Still, I had cramps in the legs, burning sensations on my hips, and general back fatigue.
In the end, the $7.00 flat resin chair from the hardware store was the best solution. I bought a cushion for it, and it was the best investment I made. There are no wheels, and there is no height adjustment, just a cushion. I have no more backpain, no carpal tunnel pain for my arms and I am without the back issues.
My three other fancy chairs are now collecting dust.
Ask Slashdot: Should You Invest In Documentation, Or UX?
For the Support Person
My experience and my position about documentation management is to put the documentation into the source code. In this regard, I use doxygen and use it to scan source code documentation headers. Not all functions need documentation, but the critical ones do. Don't want doxygen, use whatever you like, as long as documentation is within the same source file that it is describing. Nothing is worse than completing some source code, and then having to start over again to document with a word processor, when both development and documentation can be done concurrently.
Where the documentation has to be the user interface, I would still use doxygen for each window. And if the Window or function changed, the documentation header would be revised.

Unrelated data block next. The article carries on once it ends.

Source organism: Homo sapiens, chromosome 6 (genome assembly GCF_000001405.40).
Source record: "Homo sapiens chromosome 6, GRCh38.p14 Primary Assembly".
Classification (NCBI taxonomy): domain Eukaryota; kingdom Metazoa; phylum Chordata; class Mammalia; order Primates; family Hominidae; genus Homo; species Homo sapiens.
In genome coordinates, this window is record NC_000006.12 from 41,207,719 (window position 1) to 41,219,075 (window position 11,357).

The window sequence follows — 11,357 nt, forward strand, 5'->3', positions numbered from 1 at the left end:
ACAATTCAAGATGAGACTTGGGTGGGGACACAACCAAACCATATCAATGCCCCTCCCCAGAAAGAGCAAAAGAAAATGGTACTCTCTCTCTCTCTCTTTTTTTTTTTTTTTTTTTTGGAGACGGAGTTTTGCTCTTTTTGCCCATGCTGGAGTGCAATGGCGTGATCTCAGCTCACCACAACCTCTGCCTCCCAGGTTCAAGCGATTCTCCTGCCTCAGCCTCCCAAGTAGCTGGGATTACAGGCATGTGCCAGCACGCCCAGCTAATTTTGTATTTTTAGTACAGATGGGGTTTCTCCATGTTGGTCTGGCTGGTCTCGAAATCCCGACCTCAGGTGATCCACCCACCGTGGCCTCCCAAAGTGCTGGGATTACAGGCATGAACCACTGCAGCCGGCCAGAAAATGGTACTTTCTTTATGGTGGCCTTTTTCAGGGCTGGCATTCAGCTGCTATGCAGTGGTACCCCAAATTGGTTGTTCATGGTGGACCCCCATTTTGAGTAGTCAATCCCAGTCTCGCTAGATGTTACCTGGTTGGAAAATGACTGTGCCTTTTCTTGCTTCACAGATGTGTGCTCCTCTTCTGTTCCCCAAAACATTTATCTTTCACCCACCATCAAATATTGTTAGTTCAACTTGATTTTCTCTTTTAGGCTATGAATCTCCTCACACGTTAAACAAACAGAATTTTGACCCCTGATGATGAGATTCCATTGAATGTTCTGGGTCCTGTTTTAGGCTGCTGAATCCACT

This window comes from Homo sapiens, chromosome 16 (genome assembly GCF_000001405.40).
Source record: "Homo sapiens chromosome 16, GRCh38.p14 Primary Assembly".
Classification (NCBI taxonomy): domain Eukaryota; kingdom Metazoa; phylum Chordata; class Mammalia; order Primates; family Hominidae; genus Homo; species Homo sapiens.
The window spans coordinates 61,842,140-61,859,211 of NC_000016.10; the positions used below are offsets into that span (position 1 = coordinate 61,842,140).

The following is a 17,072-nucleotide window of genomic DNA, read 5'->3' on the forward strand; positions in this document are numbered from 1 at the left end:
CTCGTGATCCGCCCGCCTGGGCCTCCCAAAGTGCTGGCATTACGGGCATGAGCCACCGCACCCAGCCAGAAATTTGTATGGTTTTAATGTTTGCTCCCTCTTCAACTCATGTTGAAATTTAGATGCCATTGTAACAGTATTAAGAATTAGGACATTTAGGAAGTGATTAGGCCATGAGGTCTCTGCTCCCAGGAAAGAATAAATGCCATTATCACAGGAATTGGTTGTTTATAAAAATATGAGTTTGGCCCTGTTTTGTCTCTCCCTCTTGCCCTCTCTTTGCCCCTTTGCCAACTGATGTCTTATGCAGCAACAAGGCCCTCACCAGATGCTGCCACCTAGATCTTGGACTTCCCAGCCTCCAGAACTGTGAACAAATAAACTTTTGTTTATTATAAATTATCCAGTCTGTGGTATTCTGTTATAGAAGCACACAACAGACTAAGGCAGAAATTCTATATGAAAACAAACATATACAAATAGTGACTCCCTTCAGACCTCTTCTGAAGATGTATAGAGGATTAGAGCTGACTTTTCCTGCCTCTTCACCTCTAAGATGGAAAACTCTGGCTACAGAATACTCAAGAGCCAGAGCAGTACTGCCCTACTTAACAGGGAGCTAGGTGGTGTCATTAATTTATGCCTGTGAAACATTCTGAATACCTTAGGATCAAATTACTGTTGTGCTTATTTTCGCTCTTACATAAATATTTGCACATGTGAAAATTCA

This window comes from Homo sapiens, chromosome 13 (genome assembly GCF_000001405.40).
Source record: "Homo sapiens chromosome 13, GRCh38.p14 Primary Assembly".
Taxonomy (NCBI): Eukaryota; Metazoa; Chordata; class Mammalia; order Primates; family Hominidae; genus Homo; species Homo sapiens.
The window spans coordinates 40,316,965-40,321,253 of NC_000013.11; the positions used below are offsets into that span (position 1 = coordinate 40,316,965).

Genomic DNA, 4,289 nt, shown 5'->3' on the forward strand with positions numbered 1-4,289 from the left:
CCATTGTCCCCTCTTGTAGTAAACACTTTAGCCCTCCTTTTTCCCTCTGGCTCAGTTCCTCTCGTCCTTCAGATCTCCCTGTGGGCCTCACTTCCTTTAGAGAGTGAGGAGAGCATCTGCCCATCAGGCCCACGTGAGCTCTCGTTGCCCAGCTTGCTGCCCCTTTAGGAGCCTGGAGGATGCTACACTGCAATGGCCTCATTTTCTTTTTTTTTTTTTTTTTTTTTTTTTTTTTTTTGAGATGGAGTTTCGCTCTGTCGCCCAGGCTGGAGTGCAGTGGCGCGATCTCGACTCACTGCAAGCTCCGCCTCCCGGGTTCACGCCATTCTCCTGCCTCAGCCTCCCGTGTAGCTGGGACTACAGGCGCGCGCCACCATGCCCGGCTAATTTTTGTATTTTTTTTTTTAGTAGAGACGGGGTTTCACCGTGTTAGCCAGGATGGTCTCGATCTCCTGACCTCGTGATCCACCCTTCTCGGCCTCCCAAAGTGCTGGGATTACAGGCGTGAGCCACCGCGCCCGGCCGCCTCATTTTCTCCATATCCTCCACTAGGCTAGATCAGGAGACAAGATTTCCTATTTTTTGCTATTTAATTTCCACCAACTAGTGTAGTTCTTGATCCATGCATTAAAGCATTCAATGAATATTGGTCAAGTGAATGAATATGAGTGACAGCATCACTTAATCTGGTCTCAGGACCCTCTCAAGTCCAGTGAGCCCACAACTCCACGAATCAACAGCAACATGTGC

Finally, I would also create a very few narrative documents to cover more of what the end-user expects from the application.
Why the Public Library Beats Amazon
Whereas Amazon has ample table space, quiet study areas, and you can browse through every part of every book in stock.
Surprise, Surprise, Surprise.
I was told that Quebec public libraries do not support the Kindle. They do support other readers, as long as the software is open source and can read the e-books, held by the library system. Kindle is proprietary end hence is a no-no.
The IPv4 Internet Hiccups
You're right. It was time 10 years ago. Now it's way PAST time.
Ah don't worry, Comcast, AOL, Verizon, TimeWarner and NSA will come to the rescue. They will block EurAsia from the USA Shores and then there will be enough addresses available. There will be a new definition of Global Access.
If you want Europe, The defunct Net Neutrality rule will allow you to purchase "World" global access.
Reversible Type-C USB Connector Ready For Production
It likely won't, and its failure will be expensive on the device.
As a non-apple-fanboy, I do have to say that the lightning connector used on iPhones is a smarter connector. If it's going to break due to external force, it'll break the tongue off the plug, rather than damaging the socket, subsequently a lot cheaper and easier to fix. Replacing broken microUSB ( and soon Type-C ) sockets on phones, tablets and similar devices is rarely cheap and frequently has additional complications ( such as lifting tracks, broken PCBs or just nearly impossible to find a suitable replacement connector ).
It's a lot simpler extracting a broken off tongue from a lightning socket and getting a new cable.